Thalli has fifteen minutes and twenty-three seconds left to live. The toxic gas that will complete her annihilation is invading her bloodstream. But she is not afraid.
Decades before Thalli’s birth, the world ended in a nuclear war. But life went on deep underground, thanks to a handful of scientists known as The Ten. Since then, they have genetically engineered humans to be free from emotions in the hopes that war won’t threaten their lives again.
But Thalli was born with the ability to feel emotions and a sense of curiosity she can barely contain. She has survived so far thanks to her ability to hide those differences. But Thalli’s secret is discovered when she is overwhelmed by the emotion in an ancient piece of music.
She is quickly scheduled for annihilation, but her childhood friend, Berk, convinces The Ten to postpone her death and study her instead. While in the scientists’ Pod, Thalli and Berk form a dangerous alliance, one strictly forbidden by the constant surveillance in the pods.
As her life ticks away, she hears rumors of someone called the Designer—someone even more powerful than The Ten. What’s more, the parts of her that have always been an anomaly could in fact be part of a much larger plan. And the parts of her that she has always guarded could be the answer she’s been looking for all along.
Thalli must sort out what to believe and who she can trust, before her time runs out… [Description from Amazon]
When I first started Anomaly, I thought it was pretty typical of the dystopian genre. The language, the focus on and exaltation of science over everything else (other fields, religion, love, emotion, etc), and the theme of human ignorance and dependence on a higher power (which, in turn, ends up being evil, though that’s often obvious from the start). These are reoccurring themes in dystopian literature today. Anomaly included them all, which is why I initially labeled it as “typical.” I was soon contradicted in my opinion, though, as well as pleasantly surprised.
Typical as it may have seemed, Anomaly’s fantastic plot twists is what really did it for me. It doesn’t turn out how you think it will. And don’t try and refute that statement until you’ve read the very last page. Oh yeah. It’s one of those books. The ones that change everything with the last few sentences, leaving you breathless and stunned. But that’s all I’m saying. *seals lips and throws away key*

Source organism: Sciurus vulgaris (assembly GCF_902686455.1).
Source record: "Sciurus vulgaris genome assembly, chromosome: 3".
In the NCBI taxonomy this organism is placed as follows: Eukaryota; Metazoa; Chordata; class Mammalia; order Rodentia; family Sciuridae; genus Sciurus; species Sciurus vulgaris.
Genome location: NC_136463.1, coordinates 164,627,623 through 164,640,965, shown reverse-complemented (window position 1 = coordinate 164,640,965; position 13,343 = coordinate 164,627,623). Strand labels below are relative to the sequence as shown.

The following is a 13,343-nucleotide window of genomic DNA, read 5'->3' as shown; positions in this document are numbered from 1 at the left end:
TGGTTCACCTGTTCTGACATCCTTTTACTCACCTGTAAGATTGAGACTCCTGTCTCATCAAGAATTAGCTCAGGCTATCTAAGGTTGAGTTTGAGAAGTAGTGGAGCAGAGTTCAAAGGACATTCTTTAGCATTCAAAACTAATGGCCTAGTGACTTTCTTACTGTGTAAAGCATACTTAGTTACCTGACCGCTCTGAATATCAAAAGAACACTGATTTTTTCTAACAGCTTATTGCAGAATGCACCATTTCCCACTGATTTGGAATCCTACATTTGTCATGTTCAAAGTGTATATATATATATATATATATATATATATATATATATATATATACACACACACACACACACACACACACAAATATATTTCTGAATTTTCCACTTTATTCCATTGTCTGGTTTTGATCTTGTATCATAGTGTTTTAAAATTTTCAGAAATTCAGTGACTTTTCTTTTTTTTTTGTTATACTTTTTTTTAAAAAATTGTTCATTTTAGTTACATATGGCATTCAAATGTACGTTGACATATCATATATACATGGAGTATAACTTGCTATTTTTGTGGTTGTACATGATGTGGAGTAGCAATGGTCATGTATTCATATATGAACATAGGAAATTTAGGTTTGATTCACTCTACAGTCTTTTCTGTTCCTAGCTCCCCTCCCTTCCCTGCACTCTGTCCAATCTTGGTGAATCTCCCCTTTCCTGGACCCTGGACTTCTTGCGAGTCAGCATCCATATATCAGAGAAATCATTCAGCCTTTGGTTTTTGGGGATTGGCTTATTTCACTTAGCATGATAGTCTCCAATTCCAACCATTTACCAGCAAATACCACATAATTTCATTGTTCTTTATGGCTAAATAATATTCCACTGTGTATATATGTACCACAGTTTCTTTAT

It was really easy to connect to Thalli, obviously, since she had the “ability” to feel emotions (this made her an anomaly). An emotionless character would be pretty hard to connect with. *wink* I liked the “robotic” language that Krista used (sparse use of contractions). This can be a typical aspect of a dystopian, but it worked well in this book. As far as Berk, he was good as a love interest, but I liked Stone better. I just did. But I don’t think Thalli and Stone are going to happen, for reasons I can’t disclose. Spoilers! (oh my word, total Doctor Who reference right there, for those of you who didn’t catch it)
I’ve never read any other books by Krista McGee, though I’ve heard her YA books and her Christian romances are fantastic. But she’d never ventured into the dystopian genre before, so I wasn’t sure what to expect. I can honestly say I was pleasantly surprised. Definitely looking forward to seeing what happens next in this series.
Quick Content Review: *may contain spoilers*
Violence: None- Mild (human experimentation; not gory, no description)
Sexual: None- Mild (some kissing…or thoughts about kissing…or something like that)
About the Author…
Krista McGee’s passion to see teens excited about serving God is a driving force behind her novels. Ever since college when she spent a summer working at a youth camp, McGee knew she wanted to invest in teenagers. Since then she’s been involved in a variety of youth ministries and currently teaches at a Christian school in Tampa, FL.
When Krista McGee isn’t living in fictional worlds of her own creation, she spends her days as a wife, mom, teacher and coffee snob.
Connect with Krista:
5 print copies of Anomaly, US only.